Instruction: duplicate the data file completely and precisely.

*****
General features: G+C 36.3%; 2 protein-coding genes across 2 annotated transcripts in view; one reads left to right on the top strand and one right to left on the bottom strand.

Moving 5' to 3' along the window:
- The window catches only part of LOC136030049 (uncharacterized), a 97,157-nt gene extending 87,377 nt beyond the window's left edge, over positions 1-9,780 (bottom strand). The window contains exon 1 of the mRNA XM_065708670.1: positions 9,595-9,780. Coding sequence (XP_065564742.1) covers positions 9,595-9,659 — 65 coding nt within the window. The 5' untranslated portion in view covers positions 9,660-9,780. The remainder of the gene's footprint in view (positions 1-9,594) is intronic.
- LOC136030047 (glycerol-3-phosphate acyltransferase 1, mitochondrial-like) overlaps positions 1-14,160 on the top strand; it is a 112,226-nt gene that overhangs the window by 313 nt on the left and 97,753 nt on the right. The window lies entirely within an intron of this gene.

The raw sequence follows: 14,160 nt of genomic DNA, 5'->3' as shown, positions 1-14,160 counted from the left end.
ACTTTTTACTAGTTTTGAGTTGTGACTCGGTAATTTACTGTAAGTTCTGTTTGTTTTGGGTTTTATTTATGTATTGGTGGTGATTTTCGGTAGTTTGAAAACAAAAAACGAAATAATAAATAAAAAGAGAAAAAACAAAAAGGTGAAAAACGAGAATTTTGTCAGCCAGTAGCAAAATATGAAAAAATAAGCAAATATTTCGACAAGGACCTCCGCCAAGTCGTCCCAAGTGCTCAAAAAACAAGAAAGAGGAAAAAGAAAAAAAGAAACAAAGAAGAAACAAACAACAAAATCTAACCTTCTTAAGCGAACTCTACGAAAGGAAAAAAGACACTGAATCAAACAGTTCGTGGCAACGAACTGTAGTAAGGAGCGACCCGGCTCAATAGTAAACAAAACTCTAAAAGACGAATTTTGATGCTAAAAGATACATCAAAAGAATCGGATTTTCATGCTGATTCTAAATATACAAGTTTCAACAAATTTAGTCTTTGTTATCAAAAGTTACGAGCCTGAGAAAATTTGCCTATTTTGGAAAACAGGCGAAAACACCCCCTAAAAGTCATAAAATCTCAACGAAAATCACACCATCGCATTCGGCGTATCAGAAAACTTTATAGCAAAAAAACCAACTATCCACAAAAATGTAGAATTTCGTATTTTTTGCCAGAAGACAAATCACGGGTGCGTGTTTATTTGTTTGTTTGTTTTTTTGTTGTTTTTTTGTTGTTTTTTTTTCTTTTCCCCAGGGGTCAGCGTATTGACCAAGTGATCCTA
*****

General features: G+C 36.3%; 2 protein-coding genes across 2 annotated transcripts in view; one reads left to right on the top strand and one right to left on the bottom strand.

Moving 5' to 3' along the window:
- The window catches only part of LOC136030049 (uncharacterized), a 97,157-nt gene extending 87,377 nt beyond the window's left edge, over positions 1-9,780 (bottom strand). The window contains exon 1 of the mRNA XM_065708670.1: positions 9,595-9,780. Coding sequence (XP_065564742.1) covers positions 9,595-9,659 — 65 coding nt within the window. The 5' untranslated portion in view covers positions 9,660-9,780. The remainder of the gene's footprint in view (positions 1-9,594) is intronic.
- LOC136030047 (glycerol-3-phosphate acyltransferase 1, mitochondrial-like) overlaps positions 1-14,160 on the top strand; it is a 112,226-nt gene that overhangs the window by 313 nt on the left and 97,753 nt on the right. The window lies entirely within an intron of this gene.

The raw sequence follows: 14,160 nt of genomic DNA, 5'->3' as shown, positions 1-14,160 counted from the left end.
ACTTTTTACTAGTTTTGAGTTGTGACTCGGTAATTTACTGTAAGTTCTGTTTGTTTTGGGTTTTATTTATGTATTGGTGGTGATTTTCGGTAGTTTGAAAACAAAAAACGAAATAATAAATAAAAAGAGAAAAAACAAAAAGGTGAAAAACGAGAATTTTGTCAGCCAGTAGCAAAATATGAAAAAATAAGCAAATATTTCGACAAGGACCTCCGCCAAGTCGTCCCAAGTGCTCAAAAAACAAGAAAGAGGAAAAAGAAAAAAAGAAACAAAGAAGAAACAAACAACAAAATCTAACCTTCTTAAGCGAACTCTACGAAAGGAAAAAAGACACTGAATCAAACAGTTCGTGGCAACGAACTGTAGTAAGGAGCGACCCGGCTCAATAGTAAACAAAACTCTAAAAGACGAATTTTGATGCTAAAAGATACATCAAAAGAATCGGATTTTCATGCTGATTCTAAATATACAAGTTTCAACAAATTTAGTCTTTGTTATCAAAAGTTACGAGCCTGAGAAAATTTGCCTATTTTGGAAAACAGGCGAAAACACCCCCTAAAAGTCATAAAATCTCAACGAAAATCACACCATCGCATTCGGCGTATCAGAAAACTTTATAGCAAAAAAACCAACTATCCACAAAAATGTAGAATTTCGTATTTTTTGCCAGAAGACAAATCACGGGTGCGTGTTTATTTGTTTGTTTGTTTTTTTGTTGTTTTTTTGTTGTTTTTTTTTCTTTTCCCCAGGGGTCAGCGTATTGACCAAGTGATCCTA